Let us assume there is a NFO of a closed ended equity fund. The bank’s relationship manager discusses the fund manager’s rationale and the great potential behind investing in this fund. The first question that the investor needs to ask would be whether there are existing open ended funds of similar objective. If yes, it would make sense to invest in an open ended fund which is highly liquid when compared to a close ended fund. If the theme of the fund is unique enough, then investor needs to understand the sectors that would form majority of the fund’s portfolio.
Suppose the composition of the proposed NFO is very similar to an existing fund in the investor’s portfolio, there is no urgent need to invest in the NFO. That would almost be duplication within the portfolio and portfolio diversity is compromised.
In any case the investor has a better understanding of the performance of his existing fund and has the choice of realigning his portfolio if it does meet the expectations. In the case of a close ended fund, there is no choice but to wait for the maturity. The flexibility angle for the investor in terms of tactical realignment based on periodic reviews would be available only in case of open ended funds.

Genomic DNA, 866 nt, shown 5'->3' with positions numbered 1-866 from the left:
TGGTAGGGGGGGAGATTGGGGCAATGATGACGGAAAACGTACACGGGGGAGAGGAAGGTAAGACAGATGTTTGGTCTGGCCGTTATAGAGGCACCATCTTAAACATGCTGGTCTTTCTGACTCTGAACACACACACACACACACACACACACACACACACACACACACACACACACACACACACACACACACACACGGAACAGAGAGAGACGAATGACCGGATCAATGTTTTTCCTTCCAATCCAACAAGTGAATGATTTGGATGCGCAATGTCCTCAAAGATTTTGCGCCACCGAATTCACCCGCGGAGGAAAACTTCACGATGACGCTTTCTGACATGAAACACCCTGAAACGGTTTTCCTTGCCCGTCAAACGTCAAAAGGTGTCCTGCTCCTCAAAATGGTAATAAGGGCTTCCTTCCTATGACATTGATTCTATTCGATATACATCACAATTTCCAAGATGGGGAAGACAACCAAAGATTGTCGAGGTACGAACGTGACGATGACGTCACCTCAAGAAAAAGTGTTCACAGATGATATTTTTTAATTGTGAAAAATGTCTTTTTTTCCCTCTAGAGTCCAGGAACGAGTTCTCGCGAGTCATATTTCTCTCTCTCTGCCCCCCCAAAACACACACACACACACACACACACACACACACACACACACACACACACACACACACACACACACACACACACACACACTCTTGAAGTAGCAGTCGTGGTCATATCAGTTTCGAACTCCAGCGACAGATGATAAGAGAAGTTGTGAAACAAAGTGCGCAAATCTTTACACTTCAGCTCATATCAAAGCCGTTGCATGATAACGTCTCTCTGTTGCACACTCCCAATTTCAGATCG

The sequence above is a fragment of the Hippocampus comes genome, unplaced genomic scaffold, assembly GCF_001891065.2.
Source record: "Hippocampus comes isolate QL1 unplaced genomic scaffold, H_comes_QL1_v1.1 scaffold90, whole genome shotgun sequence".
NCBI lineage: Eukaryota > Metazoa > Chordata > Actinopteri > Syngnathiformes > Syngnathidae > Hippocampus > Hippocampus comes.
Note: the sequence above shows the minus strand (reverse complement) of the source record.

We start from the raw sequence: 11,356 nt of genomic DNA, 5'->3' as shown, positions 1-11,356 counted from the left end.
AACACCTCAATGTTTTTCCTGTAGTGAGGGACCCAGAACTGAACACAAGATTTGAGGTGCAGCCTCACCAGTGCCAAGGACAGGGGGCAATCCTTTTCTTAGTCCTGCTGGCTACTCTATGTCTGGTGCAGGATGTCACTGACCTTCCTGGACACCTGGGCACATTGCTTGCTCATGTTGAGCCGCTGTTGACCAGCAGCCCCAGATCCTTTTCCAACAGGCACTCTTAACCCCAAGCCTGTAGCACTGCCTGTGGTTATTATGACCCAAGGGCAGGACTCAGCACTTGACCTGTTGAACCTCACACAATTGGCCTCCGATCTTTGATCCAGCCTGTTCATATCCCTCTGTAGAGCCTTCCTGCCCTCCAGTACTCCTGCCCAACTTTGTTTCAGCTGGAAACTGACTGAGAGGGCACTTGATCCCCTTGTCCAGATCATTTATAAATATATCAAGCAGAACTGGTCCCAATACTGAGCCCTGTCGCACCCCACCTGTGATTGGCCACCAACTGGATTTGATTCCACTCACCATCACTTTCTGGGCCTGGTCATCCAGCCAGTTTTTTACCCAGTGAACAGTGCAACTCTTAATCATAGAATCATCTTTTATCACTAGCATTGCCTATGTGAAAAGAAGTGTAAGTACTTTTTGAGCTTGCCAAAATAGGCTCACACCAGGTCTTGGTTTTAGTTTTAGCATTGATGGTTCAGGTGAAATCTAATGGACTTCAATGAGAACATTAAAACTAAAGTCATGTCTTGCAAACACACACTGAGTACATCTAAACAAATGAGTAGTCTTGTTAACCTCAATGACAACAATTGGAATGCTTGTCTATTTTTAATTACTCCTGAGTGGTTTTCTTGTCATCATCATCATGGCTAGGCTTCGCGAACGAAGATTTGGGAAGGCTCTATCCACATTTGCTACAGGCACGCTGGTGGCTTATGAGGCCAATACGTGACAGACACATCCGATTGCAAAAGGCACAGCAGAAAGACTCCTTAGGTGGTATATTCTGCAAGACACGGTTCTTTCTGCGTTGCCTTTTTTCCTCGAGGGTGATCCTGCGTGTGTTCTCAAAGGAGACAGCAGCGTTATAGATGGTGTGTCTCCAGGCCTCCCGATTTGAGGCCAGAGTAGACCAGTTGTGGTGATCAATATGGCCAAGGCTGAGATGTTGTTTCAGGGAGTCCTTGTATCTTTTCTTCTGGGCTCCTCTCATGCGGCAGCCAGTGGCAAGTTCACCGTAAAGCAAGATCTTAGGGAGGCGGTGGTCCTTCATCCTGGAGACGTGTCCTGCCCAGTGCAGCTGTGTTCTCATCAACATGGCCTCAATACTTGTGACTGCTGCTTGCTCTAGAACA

The other major point to understand regarding a NFO would be the expense ratio. If the expense is higher than an average equity fund, the investor is better placed to let it go. Without a track record of performance in place, the NFO cannot be judged only on the basis of fund manager’s reputation.
Another key point to note while investing in NFOs would be to look whether it is fitting into your existing asset allocation proportions.
For example let us assume that an investor does not want more than 20% of his portfolio to be invested in mid caps. He/She needs to have an idea based on stock level composition of his overall portfolio in terms of large cap, mid cap segregation. When there is a launch of an emerging opportunities based NFO investing in small and mid cap oriented stocks, the investor needs to check if he/she has any space for allocating such a fund in his portfolio considering the overall break up based on market cap. If the NFO upsets the balance of the overall portfolio, it needs to be avoided keeping in mind the overall asset allocation that the investor has committed to.
Choice of investing in a NFO is quite tricky. The question is ‘why’ rather than ‘why not?’. If the rationale applied would be to invest in a unique theme which has high potential, then the first question is on fitment to the investor’s overall portfolio objectives. If that matches, then the cost angle needs to be clarified. If there is a higher differential in terms of cost when compared to the existing funds, the decision needs to be reviewed. If the NFO is a close-ended fund, then the obvious question of liquidity needs to be raised. Is the investor comfortable with the lock-in period?
When all these factors are reviewed carefully, the investor can go ahead with the choice of investing in a NFO with the comfort of having done the research on the need, fitment to portfolio and cost aspect.